Some DePaul students increase substance use during pandemic


Maggie Gallagher | The DePaulia

Cases of beer stacked in a cooler at Walgreen’s.

As social distancing becomes the new normal, some people are turning to drug use to cope with anxiety or to simply pass the time. 

“I’m definitely smoking more weed and drinking more alcohol than usual,” said DePaul sophomore Maddie Brockmyre. “I’m just sitting alone and constantly thinking which gives me anxiety about everything.”

Brockmyre uses substances like alcohol and marijuana to help ease the stresses of COVID-19, and she said she’s allowed herself to drink and smoke more often given the circumstances. Still, she’s aware of her increased consumption – and expressed concern over how it might progress in the future.

“I don’t want weed and alcohol to become a crutch for me when I feel anxious,” she added. “However, if the stay at home order continues through summer and I don’t even have school to keep me busy, I could see my use increasing.”

People are also using drugs more frequently to make use of extra free time. Recent DePaul graduate James Cook is embracing this time to partake in substance use while he can before starting his new job.  

“Now that I have more free time at home, I’m smoking weed and eating edibles a lot more,” Cook said. “I’ve seen an increase in consumption because I’m always home. It occupies my time while I’m forced to stay inside.”

While Cook consumes more marijuana than before, he noticed that he’s drinking alcohol less frequently during quarantine. 

“I’m inclined to drink during social situations,” he said. “Quarantine made me realize that I used to drink frequently, which isn’t good. Now that I’m not around people, I don’t drink as much.”

Although Cook is getting high more often, he added that the increased usage is temporary. 

“I wouldn’t want to continue consuming as much as I do now after quarantine,” he said. “Right now is the perfect time for me to do as much as I want before I get busy again.”

Like Cook, others are taking advantage of the extra leisure time by taking different drugs. Alcohol sales across the country have soared during the lockdown, according to the Republic National Distributing Company. Alcoholic beverage sales in the U.S. increased by 58 percent for the week ending on March 21.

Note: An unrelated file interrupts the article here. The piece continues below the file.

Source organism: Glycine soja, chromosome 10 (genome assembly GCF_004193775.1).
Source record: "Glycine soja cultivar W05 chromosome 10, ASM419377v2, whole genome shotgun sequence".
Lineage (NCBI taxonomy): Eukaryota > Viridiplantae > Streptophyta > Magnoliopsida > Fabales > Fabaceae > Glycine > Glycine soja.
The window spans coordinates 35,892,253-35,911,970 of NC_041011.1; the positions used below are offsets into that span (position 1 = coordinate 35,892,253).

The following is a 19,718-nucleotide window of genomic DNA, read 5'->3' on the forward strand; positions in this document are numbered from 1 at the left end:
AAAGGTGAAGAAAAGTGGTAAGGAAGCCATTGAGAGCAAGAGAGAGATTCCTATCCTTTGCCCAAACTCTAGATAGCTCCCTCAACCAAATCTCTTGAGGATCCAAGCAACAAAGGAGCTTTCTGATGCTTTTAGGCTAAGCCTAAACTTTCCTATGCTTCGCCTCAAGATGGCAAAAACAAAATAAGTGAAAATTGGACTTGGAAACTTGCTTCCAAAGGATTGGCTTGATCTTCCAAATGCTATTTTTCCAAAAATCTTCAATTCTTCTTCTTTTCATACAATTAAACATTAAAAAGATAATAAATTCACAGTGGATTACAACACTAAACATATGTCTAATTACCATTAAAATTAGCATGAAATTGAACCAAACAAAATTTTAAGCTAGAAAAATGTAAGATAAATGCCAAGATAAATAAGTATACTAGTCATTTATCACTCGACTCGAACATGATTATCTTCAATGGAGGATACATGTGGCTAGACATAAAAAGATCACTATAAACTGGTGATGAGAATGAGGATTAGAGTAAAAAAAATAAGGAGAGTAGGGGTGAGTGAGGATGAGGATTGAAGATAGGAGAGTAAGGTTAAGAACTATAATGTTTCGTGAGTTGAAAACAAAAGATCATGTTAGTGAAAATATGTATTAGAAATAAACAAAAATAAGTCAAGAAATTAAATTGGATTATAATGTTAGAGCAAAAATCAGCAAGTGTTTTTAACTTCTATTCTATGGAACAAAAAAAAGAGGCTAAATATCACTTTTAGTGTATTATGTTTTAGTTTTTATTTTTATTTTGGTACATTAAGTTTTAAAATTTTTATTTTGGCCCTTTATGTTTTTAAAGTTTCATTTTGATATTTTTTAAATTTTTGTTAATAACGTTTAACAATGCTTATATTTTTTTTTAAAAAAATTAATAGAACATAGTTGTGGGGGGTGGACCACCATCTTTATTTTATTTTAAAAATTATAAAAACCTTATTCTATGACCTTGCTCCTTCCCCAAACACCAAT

Some people are drinking more in wake of the pandemic because there isn’t much else to do. As shelter in place orders persist indefinitely, people recovering from addiction may face new challenges in their journey to sobriety. 

After being sober for 11 months, Colin Fagan has no desire to start drinking again. But some individuals struggling with addiction may resort to their vices during this time. 

“There are different reasons to drink. During quarantine, more reasons to drink come about,” Fagan said. “For others who are in the beginning stages of sobriety, being physically isolated can be the start to a vicious cycle of drinking.”

Fagan feels fortunate to be sober for nearly a year, especially amid the impacts of COVID-19. Being sober maintains his mental and physical health, giving him the confidence to navigate these unprecedented times. 

“If this happened while I was still drinking, I’d say f–k it, and I’d start drinking,” he said. “I can’t imagine quarantine happening at a better time in my life. I’m in a space where I’m comfortable with myself.”

Fagan acknowledges the stresses he faces during social isolation. Instead of drinking, Fagan uses remote ways to interact with friends and family in times of need. However, as liquor stores remain one of the few essential businesses to remain open during the pandemic, people are encouraged to drink alcohol now more than before. 

“While drinking isn’t healthy, if people need to drink during this and have it under control to an extent, I’d say this is a pretty good time to drink,” Fagan said.